Jackie and I spent a lot of time on the roads together over the winter, training for the Boston Marathon. Jackie is known for creating the most scenic and hilliest, quad thrashing routes she can find. So I should have been more skeptical when she said, "just to let you know, there's one hill that's pretty rough". I was all like, "yeah but I have my awesome bike, so... no worries".
Our plan was to bike from her house to the lake, go for a swim, and then bike back to her house. We had been in contact throughout the day because the weather was looking iffy, but it ended up being a beautiful evening! I packed up the Trek in the Prius, and headed over to Jackie's.
Jackie and I headed out on the bikes, and it shouldn't have surprised me at all when Jackie hopped on the bike and screwed out of the driveway, hitting about 18 mph before she even made it to the road! Oh, it's going to be one of those rides! We had a great ride over to the lake, getting in a lot of practice through intersections on her windy route. We came to a pretty tough hill, where I said, "oh this must be the hill you were talking about", and she said, "no, this isn't it". Shit.
Eventually we got to the hill and it was really as bad as she said. It was the first time I actually considered stopping in a driveway to take a break. I swore at her a couple times, but eventually I couldn't breathe enough to conjure up anymore swears. Let me illustrate:
The good part about going up this hill was that I was dying so badly that I was forced to drink from my bottle. Oddly enough I've never drank from my bottle before, because I always feel like I don't have enough coordination to get the bottle out of the bottle cage, drink, and return it to the bottle cage without tipping over. At this point, crashing my bike would have been a welcome break, so I took a good long drink while pedaling.
We got to the lake and I was worried about leaving Lexi unattended, but there were hardly any people there and she was within eyesight, so I just propped her up against a picnic table.
Tonight I got to try out my brand new Tri suit! I spared you from having to look at a picture of me wearing a Tri suit. You're welcome. We put on our cap and goggles and headed into the lake for my first ever open water swim! I was kind of nervous about it because I'm not really a fan of lakes and ponds. In fact, if it's not chlorinated, clear water, with black stripes on the floor, it's a little sketchy for me. The first thing I realized as I went underwater is that I can't see anything! Nothing. Just brown, and then more brown. And then my arm goes in front of my face and creates brown bubbles. I have absolutely no idea where I'm going. So then I realized that I have to actually look where I'm going while my face is out of the water. So then I realized that my goggles suck and I can't see a darn thing out of them when my face is out of the water! I might need to look into some fancier goggles. A couple of times I had to stop to adjust my goggles, and dip them underwater to clear out the fog, which gave me practice for race day. Up until this point, I've only adjusted my goggles and cap from the safety and security of holding onto the pool wall. Doing it while treading water is much harder!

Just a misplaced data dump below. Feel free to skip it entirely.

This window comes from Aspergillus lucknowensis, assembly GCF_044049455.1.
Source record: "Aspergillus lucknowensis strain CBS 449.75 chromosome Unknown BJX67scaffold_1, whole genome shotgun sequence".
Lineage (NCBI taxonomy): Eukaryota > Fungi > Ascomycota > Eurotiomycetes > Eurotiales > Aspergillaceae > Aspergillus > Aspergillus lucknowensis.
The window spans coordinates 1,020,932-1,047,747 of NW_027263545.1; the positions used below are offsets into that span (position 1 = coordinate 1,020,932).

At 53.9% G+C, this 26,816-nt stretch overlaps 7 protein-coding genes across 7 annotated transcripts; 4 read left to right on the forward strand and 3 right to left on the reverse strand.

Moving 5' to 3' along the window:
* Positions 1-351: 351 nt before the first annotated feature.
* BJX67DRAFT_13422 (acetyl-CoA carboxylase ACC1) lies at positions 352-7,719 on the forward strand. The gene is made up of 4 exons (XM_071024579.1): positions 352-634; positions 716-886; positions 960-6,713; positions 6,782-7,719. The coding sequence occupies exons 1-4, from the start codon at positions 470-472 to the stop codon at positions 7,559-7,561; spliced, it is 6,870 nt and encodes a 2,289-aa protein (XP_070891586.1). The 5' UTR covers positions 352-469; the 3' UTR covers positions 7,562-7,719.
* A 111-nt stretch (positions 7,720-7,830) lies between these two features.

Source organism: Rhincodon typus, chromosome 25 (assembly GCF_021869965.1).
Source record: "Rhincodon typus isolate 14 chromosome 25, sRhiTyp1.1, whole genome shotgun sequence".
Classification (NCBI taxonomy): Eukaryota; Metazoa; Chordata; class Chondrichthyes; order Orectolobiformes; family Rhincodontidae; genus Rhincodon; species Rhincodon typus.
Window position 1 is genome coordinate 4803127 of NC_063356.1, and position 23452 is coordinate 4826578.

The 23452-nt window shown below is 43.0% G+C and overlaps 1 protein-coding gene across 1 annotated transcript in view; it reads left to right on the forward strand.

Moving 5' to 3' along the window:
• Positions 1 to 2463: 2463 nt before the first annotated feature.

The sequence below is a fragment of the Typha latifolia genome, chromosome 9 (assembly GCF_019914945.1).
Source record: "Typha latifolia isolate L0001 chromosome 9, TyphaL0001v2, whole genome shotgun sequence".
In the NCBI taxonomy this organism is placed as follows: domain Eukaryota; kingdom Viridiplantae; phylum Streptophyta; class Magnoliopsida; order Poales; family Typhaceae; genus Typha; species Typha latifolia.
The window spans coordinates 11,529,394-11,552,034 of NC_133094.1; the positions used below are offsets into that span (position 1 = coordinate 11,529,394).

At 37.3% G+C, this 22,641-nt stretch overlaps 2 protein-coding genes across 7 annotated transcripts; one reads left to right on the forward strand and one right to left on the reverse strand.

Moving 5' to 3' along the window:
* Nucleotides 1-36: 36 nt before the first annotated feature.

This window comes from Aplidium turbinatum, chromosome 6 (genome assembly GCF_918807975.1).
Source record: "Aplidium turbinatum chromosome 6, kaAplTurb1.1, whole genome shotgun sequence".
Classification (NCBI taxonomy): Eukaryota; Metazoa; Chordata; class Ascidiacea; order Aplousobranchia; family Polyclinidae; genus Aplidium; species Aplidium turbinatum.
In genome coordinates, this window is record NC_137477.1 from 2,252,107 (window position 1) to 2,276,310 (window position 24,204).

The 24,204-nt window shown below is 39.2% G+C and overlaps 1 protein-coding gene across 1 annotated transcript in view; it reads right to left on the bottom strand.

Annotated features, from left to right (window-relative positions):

|Beautiful evening at the beach!|
While we were swimming back and forth between buoys, I was vaguely aware of some people that were standing on a dock in the water, and I feel like they may have been watching us. There was a man and two children. I, being so focused on not sinking, never really paid much attention to it. Jackie and I finished the last of our laps and then did a cool down swim back to the beach. As we were getting ready to get back onto our bikes, the father hauled ass out of the water and came up to talk to us. Here's a sample of the questions he asked us:
- Are you guys training for something?
- How far is it between the buoys?
- So how far did you swim tonight? Coupla miles?
- They make you swim first in a triathlon?!
All the while he had left his children unattended back in the water. We tried to quickly wrap up our conversation with this guy, who I could only assume believed me to be a professional athlete since after all I was wearing a tri suit, swim cap, goggles, and KT tape all over my leg. Oh and I showed up on a super awesome bike.
As we pedaled off to head back to Jackie's, she said, "Dude. What is it with that bike?!" And we laughed about the magical magnetic qualities of Lexi. She really does make a great wingman!
Luckily, the ride back to Jackie's house was much easier, but it was getting a bit late and I decided one of the next things I'm going to get is a blinky light for the back of the bike. I did get a bit nervous that I might not be too visible to drivers. It ended up being an awesome experience, and totaled 15 miles of biking and 20 minutes of swimming.
On the drive home from Jackie's house, I became aware of an odor. Then I realized that the odor was coming from my body. Not just my body, but my hair, my suit...it was permeating the air. Oh. My. God. Pond Smell! In all the research I've done about newbie triathlon training, I haven't seen a single reference to the horrible pond smell that follows triathletes! Needless to say I made a beeline to the shower as soon as I got home! I think it's safe to say that the pond smell will counteract the attractive qualities of Lexi, so I don't expect to have any admirers following me around town!